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About The Cottage Grove sentinel. (Cottage Grove, Lane County, Oregon) 1922-current | View Entire Issue (Oct. 19, 1923)
COTTAGE GROVE SENTINEL, FRIDAY, OCTOBER 19. 1923
1 NOTICE OF GUARDIAN'S SALE
OF BEAL PROPERTY.
NOTICE TO CREDITORS.
Iu the Couaty Court of the State
of Oregon for the County of Marion.
: Iu the matter of the Guardianship
i of Marjorie I.ucillo Knox, a minor.
I Notice is hereby given, to whom
; it may concern, that iu pursuance
of an order of sale, made and eu
Wc do not have to pay long-haul transports,
tered of record in the County Court
tion and high merchandising costs to make
of Marion County, Oregon, on the
6th day of July, 1923, in the matter
Zerolene available. All that you spend for
of the guardianship of Marjorie
Zerolene goes to buy high quality only.
Lucille Knox, a minor, the under
signed guardian of said minor will
Zerolene forms less carbon than any other motor
proceed to sell at private sale on
aud after the 15th day of Nuvem-
ail known to us. As a result, the Zerolene-lubri
ber, 1923, at the First National
cated car may be driven from 15Z to 50% far»
Bank, of Cottage Grove, Oregon,
and the office of McNary, McNary
ther without having the valves ground or the
& Keyes, in Salem, Oregon, for cash,
or at least 10 per cent cash, and
the balance secured by a mortgage,
Because Zerolene gives better lubrication contin
payable within five years, an undi
uously, it reduces wear to a minimum and per»
vided one-fifth interest, subject to
a life estate in an undivided
mits the delivery of more engine power to the
half thereof) the following
wheels on the ground,giving you more mileage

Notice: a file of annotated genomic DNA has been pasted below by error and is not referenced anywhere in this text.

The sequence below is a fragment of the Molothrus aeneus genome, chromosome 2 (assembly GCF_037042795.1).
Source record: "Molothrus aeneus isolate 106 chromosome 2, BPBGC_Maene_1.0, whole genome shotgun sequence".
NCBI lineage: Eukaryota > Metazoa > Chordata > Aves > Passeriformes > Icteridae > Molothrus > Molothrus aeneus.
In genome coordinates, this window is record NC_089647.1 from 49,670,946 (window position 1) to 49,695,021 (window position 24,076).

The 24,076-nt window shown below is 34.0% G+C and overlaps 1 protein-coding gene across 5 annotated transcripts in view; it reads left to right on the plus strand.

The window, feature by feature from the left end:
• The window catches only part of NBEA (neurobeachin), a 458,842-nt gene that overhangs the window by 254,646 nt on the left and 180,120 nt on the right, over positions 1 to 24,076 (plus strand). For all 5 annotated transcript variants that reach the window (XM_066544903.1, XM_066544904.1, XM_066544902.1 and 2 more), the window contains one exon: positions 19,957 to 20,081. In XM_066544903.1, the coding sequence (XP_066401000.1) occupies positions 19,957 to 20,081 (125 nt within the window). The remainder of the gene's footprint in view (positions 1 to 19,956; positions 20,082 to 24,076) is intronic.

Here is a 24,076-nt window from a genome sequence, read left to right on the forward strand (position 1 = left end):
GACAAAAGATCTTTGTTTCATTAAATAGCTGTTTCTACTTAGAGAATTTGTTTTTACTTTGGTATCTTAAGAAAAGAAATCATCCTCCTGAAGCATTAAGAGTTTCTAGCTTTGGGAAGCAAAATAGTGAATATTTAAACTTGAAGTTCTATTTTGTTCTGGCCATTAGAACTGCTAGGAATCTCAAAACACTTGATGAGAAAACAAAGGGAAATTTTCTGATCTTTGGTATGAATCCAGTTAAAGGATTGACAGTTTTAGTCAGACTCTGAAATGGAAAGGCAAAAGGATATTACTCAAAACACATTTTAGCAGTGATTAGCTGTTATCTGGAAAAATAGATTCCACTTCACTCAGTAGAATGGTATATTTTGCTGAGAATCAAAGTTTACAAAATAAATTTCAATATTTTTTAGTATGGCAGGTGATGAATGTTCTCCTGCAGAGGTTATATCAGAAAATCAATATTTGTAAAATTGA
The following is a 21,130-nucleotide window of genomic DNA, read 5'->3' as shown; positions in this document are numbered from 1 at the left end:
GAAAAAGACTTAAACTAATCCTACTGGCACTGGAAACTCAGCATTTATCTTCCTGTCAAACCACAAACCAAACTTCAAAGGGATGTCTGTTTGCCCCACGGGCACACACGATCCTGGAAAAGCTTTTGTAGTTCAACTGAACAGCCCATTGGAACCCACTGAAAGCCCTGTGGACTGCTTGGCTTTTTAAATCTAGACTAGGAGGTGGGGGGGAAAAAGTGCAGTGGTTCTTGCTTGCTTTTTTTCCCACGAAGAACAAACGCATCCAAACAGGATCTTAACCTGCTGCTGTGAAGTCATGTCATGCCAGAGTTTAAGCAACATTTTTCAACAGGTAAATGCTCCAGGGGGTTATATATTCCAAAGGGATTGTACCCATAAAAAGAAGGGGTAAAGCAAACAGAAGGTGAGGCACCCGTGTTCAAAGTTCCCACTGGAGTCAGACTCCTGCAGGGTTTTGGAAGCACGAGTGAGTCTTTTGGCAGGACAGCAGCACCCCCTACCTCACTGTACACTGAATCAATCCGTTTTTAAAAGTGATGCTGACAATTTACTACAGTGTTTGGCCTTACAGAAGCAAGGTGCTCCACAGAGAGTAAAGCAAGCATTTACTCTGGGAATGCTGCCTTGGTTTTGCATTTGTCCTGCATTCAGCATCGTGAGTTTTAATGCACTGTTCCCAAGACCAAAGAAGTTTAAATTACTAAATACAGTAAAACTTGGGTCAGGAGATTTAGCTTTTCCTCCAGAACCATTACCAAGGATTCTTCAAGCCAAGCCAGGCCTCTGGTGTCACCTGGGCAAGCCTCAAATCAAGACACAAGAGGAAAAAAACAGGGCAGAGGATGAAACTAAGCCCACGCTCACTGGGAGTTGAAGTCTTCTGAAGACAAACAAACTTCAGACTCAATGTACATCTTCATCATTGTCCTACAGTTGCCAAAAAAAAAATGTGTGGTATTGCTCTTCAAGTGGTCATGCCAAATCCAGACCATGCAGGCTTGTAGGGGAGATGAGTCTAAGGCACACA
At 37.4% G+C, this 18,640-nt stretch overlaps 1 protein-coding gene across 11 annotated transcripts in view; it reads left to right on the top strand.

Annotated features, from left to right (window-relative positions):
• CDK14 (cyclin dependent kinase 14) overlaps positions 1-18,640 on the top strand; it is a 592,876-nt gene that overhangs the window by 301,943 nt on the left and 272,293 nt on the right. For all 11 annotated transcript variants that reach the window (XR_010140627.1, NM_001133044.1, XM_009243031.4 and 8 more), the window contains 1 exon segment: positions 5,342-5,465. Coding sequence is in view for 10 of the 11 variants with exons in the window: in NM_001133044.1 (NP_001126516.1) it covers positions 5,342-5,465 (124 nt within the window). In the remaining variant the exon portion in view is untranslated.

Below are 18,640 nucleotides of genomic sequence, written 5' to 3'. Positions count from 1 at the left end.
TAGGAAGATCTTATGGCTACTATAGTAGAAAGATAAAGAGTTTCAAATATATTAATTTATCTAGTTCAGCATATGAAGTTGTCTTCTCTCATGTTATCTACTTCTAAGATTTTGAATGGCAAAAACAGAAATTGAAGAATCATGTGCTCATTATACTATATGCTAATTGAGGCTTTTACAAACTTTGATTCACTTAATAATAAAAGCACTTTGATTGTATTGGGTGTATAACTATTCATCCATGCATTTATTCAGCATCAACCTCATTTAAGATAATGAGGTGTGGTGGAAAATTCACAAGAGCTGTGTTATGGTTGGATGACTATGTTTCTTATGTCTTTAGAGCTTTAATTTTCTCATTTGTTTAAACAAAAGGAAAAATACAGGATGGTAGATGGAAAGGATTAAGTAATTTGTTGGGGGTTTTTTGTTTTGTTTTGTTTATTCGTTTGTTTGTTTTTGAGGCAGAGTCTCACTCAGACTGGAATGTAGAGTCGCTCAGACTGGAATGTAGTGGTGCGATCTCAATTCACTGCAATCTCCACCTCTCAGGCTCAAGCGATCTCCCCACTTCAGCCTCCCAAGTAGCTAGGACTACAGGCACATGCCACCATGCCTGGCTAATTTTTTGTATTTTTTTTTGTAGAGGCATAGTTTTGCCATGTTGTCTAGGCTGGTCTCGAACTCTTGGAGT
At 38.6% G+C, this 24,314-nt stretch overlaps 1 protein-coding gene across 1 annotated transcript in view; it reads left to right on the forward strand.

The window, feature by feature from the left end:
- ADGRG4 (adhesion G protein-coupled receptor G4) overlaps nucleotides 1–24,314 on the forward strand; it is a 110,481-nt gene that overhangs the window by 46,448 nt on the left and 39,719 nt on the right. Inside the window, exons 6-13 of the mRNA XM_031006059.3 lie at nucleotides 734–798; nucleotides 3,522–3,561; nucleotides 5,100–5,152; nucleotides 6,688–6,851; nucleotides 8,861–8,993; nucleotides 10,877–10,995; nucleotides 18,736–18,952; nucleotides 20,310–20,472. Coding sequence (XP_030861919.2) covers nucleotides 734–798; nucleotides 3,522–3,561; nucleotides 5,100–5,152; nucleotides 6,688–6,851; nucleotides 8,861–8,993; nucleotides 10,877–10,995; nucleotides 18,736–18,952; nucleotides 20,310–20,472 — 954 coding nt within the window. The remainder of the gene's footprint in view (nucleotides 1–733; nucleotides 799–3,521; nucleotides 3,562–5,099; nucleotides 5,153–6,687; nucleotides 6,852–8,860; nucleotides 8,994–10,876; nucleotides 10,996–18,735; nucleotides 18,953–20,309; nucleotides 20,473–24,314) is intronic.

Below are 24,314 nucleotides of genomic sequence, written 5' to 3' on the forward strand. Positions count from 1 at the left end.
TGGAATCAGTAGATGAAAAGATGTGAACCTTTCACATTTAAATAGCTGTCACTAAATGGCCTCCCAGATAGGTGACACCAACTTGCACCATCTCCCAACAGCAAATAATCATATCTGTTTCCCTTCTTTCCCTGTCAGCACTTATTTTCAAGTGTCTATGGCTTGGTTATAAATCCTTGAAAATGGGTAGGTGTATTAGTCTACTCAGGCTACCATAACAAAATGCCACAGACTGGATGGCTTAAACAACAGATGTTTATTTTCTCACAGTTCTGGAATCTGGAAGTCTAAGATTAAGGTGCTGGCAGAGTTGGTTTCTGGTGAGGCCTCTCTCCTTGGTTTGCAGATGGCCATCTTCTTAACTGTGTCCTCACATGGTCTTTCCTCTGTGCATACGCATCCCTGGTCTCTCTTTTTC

.scribed premises, to-wit:
Lots numbered Three (3)
from your gasoline.
Four (4) in Block Number Six
in the James H. McFarland’s
Insist on Zerolene—even if it does cost less.
dition to Cottago Grove, Lane
STANDARD OIL COMPANY
County, Oregon, except the East 9
feet of said Lot Number Three (3).
Beginning at a point 109 feet
West of the Northeast corner of lot
Number One (1) in Block Number
Six (6) of James H. McFarland's
Addition to Cottage Grove, Lane
County, Orogon, running thence
West 91 feet, more or less to the
Northwest corner of Lot Number
Four (4) in said Block Six (0),
then'j South 100 feet to the South
west corner of said Lot Four (4)
thence West 50 feet and thence
North 101 foet, more or less, to the
Northeast corner of a tract of land
conveyed to F. D. Wheeler by deed
recorded in Vol. 56, at page 209 of
the Lane County deed records and
running thence West to the center
of the channel of the Coast Fork
river, thence Northeasterly down
said river to the Northwest corner
of a tract of land conveyed to the
First Christian Church of Cottage
Grove, Lane County, Oregon, by
deed recorded Dec. 11, 1891, in Vol.
31, at page 375 of said Deed Rec
ords, thence South along tho West
line of said tract 70 feet; thence
West 10 feet, thence South 55 feet
to the Southwest corner of a tract
of land deeded to F. E. Billington
by deed recorded June 24, 1904, in
Vol. 61, at page 370 of said Deed
Records; thence East 1 foot and
thence South 37 feet, more or less